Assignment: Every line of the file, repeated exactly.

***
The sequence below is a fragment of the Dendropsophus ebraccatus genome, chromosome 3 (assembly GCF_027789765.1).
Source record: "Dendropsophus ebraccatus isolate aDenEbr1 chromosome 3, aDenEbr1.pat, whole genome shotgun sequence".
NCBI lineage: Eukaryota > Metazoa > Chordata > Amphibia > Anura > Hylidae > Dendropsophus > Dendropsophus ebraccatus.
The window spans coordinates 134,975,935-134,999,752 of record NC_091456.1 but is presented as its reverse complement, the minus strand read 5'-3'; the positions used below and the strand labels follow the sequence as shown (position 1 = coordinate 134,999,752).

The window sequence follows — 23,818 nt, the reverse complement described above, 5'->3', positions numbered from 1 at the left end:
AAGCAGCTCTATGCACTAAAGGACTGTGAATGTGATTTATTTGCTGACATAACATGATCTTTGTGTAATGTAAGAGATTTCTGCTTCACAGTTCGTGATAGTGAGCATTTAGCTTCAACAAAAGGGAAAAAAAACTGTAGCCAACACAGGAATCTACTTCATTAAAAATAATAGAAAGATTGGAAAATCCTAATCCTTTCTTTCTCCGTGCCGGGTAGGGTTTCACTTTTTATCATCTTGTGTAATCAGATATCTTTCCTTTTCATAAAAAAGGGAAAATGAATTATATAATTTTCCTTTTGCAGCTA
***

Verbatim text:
The sequence below is a fragment of the Dendropsophus ebraccatus genome, chromosome 3 (assembly GCF_027789765.1).
Source record: "Dendropsophus ebraccatus isolate aDenEbr1 chromosome 3, aDenEbr1.pat, whole genome shotgun sequence".
NCBI lineage: Eukaryota > Metazoa > Chordata > Amphibia > Anura > Hylidae > Dendropsophus > Dendropsophus ebraccatus.
The window spans coordinates 134,975,935-134,999,752 of record NC_091456.1 but is presented as its reverse complement, the minus strand read 5'-3'; the positions used below and the strand labels follow the sequence as shown (position 1 = coordinate 134,999,752).

The window sequence follows — 23,818 nt, the reverse complement described above, 5'->3', positions numbered from 1 at the left end:
AAGCAGCTCTATGCACTAAAGGACTGTGAATGTGATTTATTTGCTGACATAACATGATCTTTGTGTAATGTAAGAGATTTCTGCTTCACAGTTCGTGATAGTGAGCATTTAGCTTCAACAAAAGGGAAAAAAAACTGTAGCCAACACAGGAATCTACTTCATTAAAAATAATAGAAAGATTGGAAAATCCTAATCCTTTCTTTCTCCGTGCCGGGTAGGGTTTCACTTTTTATCATCTTGTGTAATCAGATATCTTTCCTTTTCATAAAAAAGGGAAAATGAATTATATAATTTTCCTTTTGCAGCTA